Zemler stated they also wanted to work with the Resort company on their development plans, which had last been updated in 2007. The goal is to “invite them in to brief us on developments”, said Zemler.
He also told council that he is available to help with Keith Riesberg’s transition into the Town Manager role. “Options are on the table”, said Zemler.
Ski Idlewild Road project stalls
Capital Projects and Parks Director, Gerry Vernon, provided an update on the Ski Idlewild Road project. He said when they had planned the project in 2009, the project assumed a 2% grade to the crown of road, but the drain to the west side is actually 1% and the east side is 4%. Vernon told the council the road had not been constructed to town standards, which requires 5” of asphalt. He told them they were finding 2-3” in samples. “You cannot mill 2’ off of a 2.5’ thick road”, said Vernon.
Vernon also told the council the project bid came in at $450,000, which is $120,000 over the budgeted amount. Additionally, in order to fix the road and bring it to code, they’ll need to mill the road surface down to road base, reshape it, and add 5” of asphalt to the entire section of road to allow for initial project completion. The cost for the fix is estimated at another $200,000 – $250,000.
Vernon told council he was looking into where responsibility lies for the existing asphalt on Ski Idlewild Road – the contractor’s, the developer’s or the town’s, and, whether there is any recourse. Council told Vernon they didn’t want to slow the project down and want to make a decision soon, so Vernon agreed to look into options of phasing the project to better align with the 2018 and 2019 budgets, spreading the cost between years, and, other spacing options for the often-congested stretch of road and would report back with information soon.
Mayor Lahrman told council that he’d had lunch with Winter Park Resort President, Sky Foulkes the previous week and they talked a lot about marketing. He said he’d also been at Senator Cory Gardner’s office recently to talk about Corona Pass connectivity and had also been in contact with the USFS and the County.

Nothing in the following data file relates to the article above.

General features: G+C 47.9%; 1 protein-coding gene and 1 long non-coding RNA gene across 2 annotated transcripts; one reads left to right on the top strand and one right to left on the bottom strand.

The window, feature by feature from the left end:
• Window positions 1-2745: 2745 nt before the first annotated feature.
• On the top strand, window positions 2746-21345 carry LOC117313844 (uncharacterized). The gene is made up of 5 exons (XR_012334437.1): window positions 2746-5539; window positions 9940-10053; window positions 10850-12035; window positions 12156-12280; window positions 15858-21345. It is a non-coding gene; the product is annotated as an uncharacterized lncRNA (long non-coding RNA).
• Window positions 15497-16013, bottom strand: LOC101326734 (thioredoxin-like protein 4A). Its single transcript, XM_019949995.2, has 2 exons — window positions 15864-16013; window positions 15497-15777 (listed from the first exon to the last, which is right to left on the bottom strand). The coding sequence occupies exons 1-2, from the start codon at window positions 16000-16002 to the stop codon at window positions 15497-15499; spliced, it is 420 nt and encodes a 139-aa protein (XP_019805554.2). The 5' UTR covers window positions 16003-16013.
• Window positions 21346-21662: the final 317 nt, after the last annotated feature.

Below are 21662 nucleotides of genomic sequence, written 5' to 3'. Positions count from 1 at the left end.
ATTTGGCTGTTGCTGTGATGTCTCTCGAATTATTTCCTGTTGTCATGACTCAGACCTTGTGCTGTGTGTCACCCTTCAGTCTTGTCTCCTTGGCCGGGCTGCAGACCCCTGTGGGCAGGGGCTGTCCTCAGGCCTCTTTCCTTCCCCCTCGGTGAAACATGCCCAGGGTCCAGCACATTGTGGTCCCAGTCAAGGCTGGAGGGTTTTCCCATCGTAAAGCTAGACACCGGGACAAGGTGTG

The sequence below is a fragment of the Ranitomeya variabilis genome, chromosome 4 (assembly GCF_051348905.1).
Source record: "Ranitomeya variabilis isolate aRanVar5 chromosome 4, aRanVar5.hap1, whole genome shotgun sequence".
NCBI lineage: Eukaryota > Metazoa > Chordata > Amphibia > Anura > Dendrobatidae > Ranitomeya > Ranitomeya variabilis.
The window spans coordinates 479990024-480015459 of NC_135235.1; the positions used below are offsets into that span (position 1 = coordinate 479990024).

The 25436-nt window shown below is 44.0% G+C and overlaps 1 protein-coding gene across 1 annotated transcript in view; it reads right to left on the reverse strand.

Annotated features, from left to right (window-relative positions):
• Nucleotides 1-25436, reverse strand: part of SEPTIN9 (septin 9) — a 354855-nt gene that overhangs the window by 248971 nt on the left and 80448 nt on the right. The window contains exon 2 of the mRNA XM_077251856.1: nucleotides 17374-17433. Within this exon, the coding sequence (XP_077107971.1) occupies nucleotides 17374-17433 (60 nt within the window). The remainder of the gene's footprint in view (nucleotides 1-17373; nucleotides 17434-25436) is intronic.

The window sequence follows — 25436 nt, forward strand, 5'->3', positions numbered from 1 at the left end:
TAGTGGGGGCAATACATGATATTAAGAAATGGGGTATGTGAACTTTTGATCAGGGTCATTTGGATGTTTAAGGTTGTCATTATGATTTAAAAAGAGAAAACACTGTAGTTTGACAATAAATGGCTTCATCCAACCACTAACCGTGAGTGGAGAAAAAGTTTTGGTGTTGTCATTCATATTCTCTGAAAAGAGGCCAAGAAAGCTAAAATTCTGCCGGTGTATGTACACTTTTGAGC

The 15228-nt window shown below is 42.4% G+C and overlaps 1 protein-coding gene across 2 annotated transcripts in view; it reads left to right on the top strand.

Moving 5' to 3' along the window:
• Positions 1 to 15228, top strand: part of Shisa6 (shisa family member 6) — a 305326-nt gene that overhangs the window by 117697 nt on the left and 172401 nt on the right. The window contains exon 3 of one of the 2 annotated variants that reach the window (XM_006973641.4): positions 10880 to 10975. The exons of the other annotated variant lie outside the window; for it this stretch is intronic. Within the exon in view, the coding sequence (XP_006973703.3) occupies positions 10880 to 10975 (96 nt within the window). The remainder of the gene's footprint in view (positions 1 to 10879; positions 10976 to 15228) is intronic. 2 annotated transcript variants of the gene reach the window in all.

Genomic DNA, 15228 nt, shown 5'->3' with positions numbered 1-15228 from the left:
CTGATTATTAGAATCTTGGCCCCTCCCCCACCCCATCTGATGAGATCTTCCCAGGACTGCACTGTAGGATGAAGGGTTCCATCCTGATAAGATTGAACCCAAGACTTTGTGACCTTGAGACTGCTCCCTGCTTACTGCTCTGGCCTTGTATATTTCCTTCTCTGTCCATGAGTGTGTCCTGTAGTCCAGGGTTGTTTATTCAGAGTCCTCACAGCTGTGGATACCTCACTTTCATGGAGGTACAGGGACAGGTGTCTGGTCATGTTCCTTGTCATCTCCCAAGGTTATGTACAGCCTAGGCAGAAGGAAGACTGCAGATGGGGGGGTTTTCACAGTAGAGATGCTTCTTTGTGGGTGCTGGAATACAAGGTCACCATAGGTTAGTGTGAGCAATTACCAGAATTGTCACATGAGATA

He told the council that he had recently spoken with two Fraser Trustees about a plastic bag ban and discussed doing it on a regional basis, with the towns of Fraser and Granby. Fraser’s “doing a good job taking the lead, and we should stay in contact on this”, said Mayor Lahrman. Community Development Director, James Shockey, will be the Town’s contact on this initiative.
Vasquez Road safety concern
Councilman Ferrari said he’d received homeowner feedback on Vasquez Road, proposing a three-way stop sign, because there’s no stop on the uphill side at top of the road. “Bikers are endangered, because cars come in pretty hot when they cross on to the forest service road”, said Ferrari. Fraser Winter Park Police Chief, Glen Trainor, told the council that this would not comply with the Manual on Uniform Traffic Control Devices. “If we ticketed someone, they could bring the manual in to dispute, and, it is difficult to enforce something that doesn’t comply”, said Trainor. Instead, Trainor suggested they look into a vertical displacement to slow people down, such as a speed bump or ditch.